Victoria Kruemmer: So, as we sort of wrap up on our scorecard discussion, as you know, I know a lot of people are going after the VA opportunity that you just mentioned and Oasis Plus right around the corner. Emily, Joe, what is your top piece of advice for folks as they prepare for these scorecard bits? 

Emilie Scantlebury: I think from an advice standpoint, listen to what the government is saying closely. They are providing information to you intentionally. And I’ve noticed a high level of transparency from government to industry on the transidentity scorecard bids. I had the privilege of going to the ACT IAG Imagination ELC event, um, back in October. Both the Alliant team and the OASIS Plus team were there briefing. Um, at the end of the conference, they are out there in industry talking. Go listen, read the RFP to Joe’s earlier point. Don’t take what happened in Polaris as what’s going to happen in Oasis plus and for that matter. Don’t even take what you are reading necessarily in the draft scorecard in OASIS Plus as tried and true and that’s going to be what it looks like at the final stage. Stay open, stay flexible, know your portfolio, know how you can use it to your advantage. And the last piece of advice, and we were talking a little bit about this before the recording started. Getting on a vehicle is point A, and that’s great, and that adds a lot to your portfolio, but consider a task order strategy. Getting on these vehicles is only as good as you can win task orders. It’s only going to drive business and add to your strategy as good as you can add programs to your portfolio. And, you know, taking that into consideration and really thinking about how you’re going to be able to respond to those task order RFPs needs to be a part of the discussion when it is a draft RFP at the vehicle level. So that would be my advice. 

Joe Salgado: I second everything that you just said, Emily. And what I like to do also with these scorecards or any vehicle that I’m looking at is be empathetic to the government, understand what their driving factors are. And to Emily’s point of listening to each of these contracting officers speak whenever you can. If there’s so many more virtual events, a lot of what I could understand and people were like, how do you know that this was going to happen on CIOS before Polaris? And the other was like, well, it was the only natural Conclusion after what I heard Brian Goodger say on this event here is that he’s trying to get to this point. And this is the only avenue that he has to get there. So it’s not just the reading of the RFP, but it’s also understanding who it is that’s driving the RFP. fees. And when you are empathetic to them, then when you are asking for something to change, you’re usually asking for something to change in the right way in terms of helping them get through their process. Because none of these contracting officers or program offices want to deal with protests. They are a natural occurrence, especially when the pressure that we’ve discussed on this already, um, is as high as it is. But when it comes down to it, they want to get these awarded so that they can start getting the task orders running. So knowing that helped them drive towards getting these things awarded. I understand that everybody wants these and there’s a lot of pressure corporately to get each one of these, but you’re going to get a lot more. If you’re empathetic to what all players are doing and looking at things that are working well, as well as trying to fix those things that you know, might have.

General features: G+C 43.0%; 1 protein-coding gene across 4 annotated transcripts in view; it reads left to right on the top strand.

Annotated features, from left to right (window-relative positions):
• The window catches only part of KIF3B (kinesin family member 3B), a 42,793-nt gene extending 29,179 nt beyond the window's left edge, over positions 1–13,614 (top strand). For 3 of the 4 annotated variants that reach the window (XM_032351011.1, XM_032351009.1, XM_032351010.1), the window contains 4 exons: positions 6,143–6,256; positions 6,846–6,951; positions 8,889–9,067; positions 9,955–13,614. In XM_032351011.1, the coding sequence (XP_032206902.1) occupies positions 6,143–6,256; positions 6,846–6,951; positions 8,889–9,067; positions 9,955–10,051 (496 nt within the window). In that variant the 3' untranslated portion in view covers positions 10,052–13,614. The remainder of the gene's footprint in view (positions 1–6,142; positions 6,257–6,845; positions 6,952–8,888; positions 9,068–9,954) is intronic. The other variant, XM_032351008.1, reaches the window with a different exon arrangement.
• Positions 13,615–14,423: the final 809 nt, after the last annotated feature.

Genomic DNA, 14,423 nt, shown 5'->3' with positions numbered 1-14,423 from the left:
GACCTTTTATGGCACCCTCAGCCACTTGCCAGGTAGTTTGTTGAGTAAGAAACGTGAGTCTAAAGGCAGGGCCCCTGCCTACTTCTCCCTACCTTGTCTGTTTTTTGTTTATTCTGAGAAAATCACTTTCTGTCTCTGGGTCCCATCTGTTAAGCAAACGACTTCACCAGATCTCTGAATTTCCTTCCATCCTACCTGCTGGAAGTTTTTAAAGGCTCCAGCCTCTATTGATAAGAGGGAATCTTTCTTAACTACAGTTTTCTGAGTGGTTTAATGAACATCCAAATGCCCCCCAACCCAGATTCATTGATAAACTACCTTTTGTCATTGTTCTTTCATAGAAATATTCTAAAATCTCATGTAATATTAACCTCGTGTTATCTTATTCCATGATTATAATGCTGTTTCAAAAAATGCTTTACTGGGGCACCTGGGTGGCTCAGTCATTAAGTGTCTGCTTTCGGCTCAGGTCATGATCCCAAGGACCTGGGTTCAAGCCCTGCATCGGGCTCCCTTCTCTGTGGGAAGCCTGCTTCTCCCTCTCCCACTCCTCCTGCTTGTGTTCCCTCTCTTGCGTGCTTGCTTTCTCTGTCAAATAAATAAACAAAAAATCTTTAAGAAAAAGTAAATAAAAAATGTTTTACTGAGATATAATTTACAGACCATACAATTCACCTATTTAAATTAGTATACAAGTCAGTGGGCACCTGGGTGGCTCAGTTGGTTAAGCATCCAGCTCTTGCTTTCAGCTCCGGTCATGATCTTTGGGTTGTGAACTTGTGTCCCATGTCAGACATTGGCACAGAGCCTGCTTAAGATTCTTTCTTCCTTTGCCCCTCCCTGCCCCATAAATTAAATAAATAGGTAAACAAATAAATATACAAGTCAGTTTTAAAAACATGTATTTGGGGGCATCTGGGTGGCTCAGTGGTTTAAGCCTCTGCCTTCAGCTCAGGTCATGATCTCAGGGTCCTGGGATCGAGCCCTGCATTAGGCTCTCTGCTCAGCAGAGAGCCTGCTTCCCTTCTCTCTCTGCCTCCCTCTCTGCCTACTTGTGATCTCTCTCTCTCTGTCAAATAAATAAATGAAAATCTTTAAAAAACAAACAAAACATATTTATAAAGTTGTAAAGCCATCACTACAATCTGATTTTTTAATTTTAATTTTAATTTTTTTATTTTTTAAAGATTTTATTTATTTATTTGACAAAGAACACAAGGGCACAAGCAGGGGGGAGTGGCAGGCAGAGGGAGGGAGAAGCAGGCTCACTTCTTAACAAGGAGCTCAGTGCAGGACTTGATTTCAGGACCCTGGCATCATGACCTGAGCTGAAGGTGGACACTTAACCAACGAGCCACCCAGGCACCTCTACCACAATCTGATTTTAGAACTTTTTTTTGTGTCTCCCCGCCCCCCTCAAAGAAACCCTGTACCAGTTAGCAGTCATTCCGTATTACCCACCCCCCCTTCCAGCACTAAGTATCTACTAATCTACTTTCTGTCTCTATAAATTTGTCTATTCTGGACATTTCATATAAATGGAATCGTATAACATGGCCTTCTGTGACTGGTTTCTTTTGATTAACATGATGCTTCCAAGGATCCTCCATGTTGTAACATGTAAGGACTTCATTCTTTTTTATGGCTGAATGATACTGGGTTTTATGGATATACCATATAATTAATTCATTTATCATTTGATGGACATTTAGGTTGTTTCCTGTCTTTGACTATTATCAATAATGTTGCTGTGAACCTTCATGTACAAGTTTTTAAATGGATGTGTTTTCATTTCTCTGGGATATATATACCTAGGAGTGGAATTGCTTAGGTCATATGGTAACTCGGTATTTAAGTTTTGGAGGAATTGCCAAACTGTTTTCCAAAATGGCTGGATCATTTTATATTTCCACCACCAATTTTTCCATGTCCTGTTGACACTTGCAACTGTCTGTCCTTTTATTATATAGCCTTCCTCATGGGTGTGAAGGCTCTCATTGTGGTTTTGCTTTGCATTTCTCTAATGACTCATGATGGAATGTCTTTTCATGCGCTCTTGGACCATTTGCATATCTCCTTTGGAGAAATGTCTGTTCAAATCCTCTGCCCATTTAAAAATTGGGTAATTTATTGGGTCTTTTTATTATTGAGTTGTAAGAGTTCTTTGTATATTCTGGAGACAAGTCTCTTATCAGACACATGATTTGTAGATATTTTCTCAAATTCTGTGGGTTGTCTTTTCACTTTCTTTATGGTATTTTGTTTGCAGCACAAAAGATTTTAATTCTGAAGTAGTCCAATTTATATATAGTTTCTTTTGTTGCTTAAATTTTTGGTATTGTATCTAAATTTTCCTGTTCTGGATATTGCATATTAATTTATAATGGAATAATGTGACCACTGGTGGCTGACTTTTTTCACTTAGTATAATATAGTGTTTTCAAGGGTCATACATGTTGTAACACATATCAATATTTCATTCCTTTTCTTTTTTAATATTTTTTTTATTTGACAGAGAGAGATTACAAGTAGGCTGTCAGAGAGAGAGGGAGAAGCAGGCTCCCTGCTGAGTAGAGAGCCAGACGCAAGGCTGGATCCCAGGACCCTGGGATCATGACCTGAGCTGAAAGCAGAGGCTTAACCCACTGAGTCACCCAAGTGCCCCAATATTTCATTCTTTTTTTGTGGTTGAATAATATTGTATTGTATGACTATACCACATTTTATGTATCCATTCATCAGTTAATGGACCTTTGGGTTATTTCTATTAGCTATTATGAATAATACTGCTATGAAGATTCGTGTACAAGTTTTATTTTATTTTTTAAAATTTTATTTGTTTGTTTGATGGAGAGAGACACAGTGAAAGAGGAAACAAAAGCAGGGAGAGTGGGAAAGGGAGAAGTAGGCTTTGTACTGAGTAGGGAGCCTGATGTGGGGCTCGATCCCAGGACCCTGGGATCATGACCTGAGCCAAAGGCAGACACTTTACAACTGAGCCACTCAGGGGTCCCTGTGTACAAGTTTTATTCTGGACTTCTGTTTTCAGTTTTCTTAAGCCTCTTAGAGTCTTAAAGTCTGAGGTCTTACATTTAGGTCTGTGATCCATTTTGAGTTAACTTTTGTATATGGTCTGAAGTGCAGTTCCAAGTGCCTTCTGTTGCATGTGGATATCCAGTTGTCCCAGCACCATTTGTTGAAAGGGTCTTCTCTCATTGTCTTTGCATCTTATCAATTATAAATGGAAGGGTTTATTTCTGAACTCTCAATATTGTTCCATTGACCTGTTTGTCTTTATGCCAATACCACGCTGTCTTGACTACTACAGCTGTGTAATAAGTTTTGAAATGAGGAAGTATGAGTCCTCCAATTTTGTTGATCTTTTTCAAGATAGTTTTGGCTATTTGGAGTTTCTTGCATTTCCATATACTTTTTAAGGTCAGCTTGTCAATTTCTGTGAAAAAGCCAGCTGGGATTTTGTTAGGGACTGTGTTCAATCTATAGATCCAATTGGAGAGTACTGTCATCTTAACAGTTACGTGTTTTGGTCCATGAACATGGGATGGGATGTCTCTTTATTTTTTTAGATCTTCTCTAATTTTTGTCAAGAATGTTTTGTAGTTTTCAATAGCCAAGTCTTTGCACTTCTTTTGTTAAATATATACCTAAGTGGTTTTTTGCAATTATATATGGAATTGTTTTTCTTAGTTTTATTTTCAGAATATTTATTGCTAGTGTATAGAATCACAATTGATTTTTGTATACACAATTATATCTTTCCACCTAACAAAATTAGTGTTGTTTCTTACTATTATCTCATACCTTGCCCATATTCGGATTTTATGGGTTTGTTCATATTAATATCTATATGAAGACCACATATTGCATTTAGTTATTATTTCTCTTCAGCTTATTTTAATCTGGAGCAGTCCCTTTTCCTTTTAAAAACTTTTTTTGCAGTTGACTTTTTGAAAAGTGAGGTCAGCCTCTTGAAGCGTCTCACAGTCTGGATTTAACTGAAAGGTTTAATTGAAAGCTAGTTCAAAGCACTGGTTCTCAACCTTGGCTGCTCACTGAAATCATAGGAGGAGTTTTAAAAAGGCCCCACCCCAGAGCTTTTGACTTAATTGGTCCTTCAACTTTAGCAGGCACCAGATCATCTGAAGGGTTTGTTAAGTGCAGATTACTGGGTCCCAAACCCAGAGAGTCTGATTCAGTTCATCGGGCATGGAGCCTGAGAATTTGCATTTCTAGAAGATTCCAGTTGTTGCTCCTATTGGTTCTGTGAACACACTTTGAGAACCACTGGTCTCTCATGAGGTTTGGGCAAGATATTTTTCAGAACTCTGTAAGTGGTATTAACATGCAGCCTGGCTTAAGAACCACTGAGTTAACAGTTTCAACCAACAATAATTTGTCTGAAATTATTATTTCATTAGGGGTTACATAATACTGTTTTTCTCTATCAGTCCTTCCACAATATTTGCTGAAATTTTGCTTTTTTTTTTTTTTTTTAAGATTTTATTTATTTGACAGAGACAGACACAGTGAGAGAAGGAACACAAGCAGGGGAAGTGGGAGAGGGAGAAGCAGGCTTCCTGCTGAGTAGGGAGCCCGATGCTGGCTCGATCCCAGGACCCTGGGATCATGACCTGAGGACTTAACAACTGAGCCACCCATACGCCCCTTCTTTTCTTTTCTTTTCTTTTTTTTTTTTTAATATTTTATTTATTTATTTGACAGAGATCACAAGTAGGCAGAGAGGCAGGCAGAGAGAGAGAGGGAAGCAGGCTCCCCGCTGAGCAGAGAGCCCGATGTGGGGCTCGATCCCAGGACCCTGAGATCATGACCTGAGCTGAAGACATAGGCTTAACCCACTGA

Victoria Kruemmer: Awesome. Well, I’m sure everyone listening in today is going to love all of these tips and advice. I know everyone is anxiously awaiting and preparing for a lot of the scorecard bids that we’re seeing coming out. I would say, make sure that you look out for resources like red team and other organizations that are chatting about these also check out for events from these government customers that can give you insight into what’s coming and what’s happening. If you want to learn more about Red Team Consulting, you can visit their website at redteamconsulting. com. You can also find them on LinkedIn and other places. Joe, is there any other places?

Joe Salgado: I think Twitter as well. Yeah. 

Victoria Kruemmer: Okay. But I wanted to thank you both for being on the episode today. Thank you everyone for listening to the highlight cast to keep up to date with all of highlights, news, and activities. You can follow us also on LinkedIn. You can find us online at highlighttech. com and we look forward to having you tune into our next episode. So we’ll be talking about software development life cycle with a lot of our development team. So thank you again, Joe, for being on the podcast today. 

Joe Salgado: Thank you for having me.